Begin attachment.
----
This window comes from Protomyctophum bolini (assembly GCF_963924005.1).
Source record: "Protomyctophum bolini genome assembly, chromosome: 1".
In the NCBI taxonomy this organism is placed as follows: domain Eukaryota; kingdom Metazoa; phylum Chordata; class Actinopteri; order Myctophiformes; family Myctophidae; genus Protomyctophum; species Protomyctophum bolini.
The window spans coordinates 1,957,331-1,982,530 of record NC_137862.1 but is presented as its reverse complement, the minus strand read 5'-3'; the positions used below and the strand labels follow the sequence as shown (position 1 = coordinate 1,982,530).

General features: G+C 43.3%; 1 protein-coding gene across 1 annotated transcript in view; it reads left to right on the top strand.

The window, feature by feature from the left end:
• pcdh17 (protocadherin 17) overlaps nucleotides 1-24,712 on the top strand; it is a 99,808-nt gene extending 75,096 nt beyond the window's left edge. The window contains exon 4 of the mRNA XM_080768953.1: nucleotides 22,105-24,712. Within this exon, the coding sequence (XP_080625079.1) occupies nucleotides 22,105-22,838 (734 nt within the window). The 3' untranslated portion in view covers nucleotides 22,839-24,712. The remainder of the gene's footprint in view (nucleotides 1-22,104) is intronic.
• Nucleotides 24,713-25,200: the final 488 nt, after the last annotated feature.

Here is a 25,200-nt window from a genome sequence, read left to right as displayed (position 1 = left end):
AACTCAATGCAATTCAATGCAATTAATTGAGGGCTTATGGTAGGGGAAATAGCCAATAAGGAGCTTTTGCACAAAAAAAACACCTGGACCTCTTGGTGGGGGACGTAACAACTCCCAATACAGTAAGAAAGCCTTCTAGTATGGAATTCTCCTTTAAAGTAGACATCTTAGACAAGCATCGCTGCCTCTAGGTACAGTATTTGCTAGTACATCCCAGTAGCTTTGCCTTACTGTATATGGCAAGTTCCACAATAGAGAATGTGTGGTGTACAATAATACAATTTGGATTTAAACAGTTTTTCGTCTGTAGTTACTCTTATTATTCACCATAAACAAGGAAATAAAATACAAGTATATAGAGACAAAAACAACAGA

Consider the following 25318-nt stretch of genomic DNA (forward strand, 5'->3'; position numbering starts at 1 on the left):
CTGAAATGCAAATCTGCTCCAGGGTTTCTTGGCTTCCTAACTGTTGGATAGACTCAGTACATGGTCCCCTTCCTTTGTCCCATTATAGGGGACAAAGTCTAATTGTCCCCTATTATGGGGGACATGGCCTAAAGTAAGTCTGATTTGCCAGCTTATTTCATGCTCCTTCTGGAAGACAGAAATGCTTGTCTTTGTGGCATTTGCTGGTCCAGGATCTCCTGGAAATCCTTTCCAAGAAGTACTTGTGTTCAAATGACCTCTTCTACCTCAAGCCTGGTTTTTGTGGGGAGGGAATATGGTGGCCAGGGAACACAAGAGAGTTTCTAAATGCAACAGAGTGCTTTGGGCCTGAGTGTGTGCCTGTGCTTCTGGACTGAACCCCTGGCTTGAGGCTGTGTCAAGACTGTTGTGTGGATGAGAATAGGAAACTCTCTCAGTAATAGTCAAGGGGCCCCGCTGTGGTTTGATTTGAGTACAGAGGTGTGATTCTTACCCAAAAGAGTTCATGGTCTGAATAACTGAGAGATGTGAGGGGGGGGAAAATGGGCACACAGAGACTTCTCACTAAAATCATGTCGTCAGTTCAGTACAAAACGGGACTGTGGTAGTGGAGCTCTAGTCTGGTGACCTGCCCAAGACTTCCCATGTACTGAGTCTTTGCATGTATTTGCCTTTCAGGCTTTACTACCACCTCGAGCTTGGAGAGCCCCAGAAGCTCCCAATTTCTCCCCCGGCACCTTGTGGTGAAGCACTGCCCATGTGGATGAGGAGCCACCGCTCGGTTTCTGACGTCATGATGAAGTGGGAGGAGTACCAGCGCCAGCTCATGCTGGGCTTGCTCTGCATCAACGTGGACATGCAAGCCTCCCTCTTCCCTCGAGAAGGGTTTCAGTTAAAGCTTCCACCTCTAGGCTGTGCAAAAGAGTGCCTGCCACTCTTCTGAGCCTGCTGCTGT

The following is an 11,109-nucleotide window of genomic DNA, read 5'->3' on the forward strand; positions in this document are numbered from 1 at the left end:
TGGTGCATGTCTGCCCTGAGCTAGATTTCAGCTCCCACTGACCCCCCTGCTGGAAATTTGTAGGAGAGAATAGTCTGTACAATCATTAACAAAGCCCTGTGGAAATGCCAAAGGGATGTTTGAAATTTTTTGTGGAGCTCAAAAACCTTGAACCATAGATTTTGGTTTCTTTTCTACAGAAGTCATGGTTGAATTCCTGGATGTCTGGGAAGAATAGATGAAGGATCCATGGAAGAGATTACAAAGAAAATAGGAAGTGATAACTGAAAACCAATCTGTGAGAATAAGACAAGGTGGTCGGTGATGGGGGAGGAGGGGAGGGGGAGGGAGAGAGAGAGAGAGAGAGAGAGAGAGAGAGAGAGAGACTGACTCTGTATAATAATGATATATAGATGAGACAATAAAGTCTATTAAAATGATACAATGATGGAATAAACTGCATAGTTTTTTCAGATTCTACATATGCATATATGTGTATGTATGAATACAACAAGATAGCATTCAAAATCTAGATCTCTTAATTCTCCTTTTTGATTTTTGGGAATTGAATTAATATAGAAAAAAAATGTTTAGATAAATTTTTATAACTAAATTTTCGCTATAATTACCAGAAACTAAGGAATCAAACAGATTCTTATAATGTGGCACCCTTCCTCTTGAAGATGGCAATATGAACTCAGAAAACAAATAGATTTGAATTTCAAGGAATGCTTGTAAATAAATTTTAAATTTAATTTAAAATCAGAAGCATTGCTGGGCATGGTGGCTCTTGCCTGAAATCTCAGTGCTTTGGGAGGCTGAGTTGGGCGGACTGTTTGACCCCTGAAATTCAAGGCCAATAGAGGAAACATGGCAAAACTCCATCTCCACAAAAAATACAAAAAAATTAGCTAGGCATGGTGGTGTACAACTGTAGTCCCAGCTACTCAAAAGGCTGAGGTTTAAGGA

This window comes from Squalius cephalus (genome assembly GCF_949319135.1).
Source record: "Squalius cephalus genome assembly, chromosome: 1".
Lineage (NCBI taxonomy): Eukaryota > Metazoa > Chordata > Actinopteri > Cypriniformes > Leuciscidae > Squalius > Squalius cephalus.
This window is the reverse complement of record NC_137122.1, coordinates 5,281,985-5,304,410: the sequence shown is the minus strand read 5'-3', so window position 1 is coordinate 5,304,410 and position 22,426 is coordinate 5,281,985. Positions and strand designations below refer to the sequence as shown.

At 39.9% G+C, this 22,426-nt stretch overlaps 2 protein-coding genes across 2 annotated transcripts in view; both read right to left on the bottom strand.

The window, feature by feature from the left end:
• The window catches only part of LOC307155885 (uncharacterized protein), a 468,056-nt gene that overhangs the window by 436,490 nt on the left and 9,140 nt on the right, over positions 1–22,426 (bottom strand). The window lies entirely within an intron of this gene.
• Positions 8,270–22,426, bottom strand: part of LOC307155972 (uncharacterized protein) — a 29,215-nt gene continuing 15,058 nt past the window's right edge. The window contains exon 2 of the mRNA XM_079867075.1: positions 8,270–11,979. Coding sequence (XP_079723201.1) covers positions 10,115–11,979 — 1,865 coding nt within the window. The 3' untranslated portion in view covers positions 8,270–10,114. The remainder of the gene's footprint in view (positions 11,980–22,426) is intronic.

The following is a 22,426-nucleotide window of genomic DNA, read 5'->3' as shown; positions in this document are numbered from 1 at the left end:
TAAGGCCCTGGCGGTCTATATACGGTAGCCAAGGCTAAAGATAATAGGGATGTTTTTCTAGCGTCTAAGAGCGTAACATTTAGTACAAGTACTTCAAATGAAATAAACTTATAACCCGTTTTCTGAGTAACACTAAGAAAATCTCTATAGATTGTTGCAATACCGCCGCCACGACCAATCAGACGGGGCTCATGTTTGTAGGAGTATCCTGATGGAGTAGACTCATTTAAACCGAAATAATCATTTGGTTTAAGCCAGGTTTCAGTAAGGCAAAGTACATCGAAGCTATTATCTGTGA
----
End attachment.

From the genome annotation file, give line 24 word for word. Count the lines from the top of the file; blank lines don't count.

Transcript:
TAAGGCCCTGGCGGTCTATATACGGTAGCCAAGGCTAAAGATAATAGGGATGTTTTTCTAGCGTCTAAGAGCGTAACATTTAGTACAAGTACTTCAAATGAAATAAACTTATAACCCGTTTTCTGAGTAACACTAAGAAAATCTCTATAGATTGTTGCAATACCGCCGCCACGACCAATCAGACGGGGCTCATGTTTGTAGGAGTATCCTGATGGAGTAGACTCATTTAAACCGAAATAATCATTTGGTTTAAGCCAGGTTTCAGTAAGGCAAAGTACATCGAAGCTATTATCTGTGA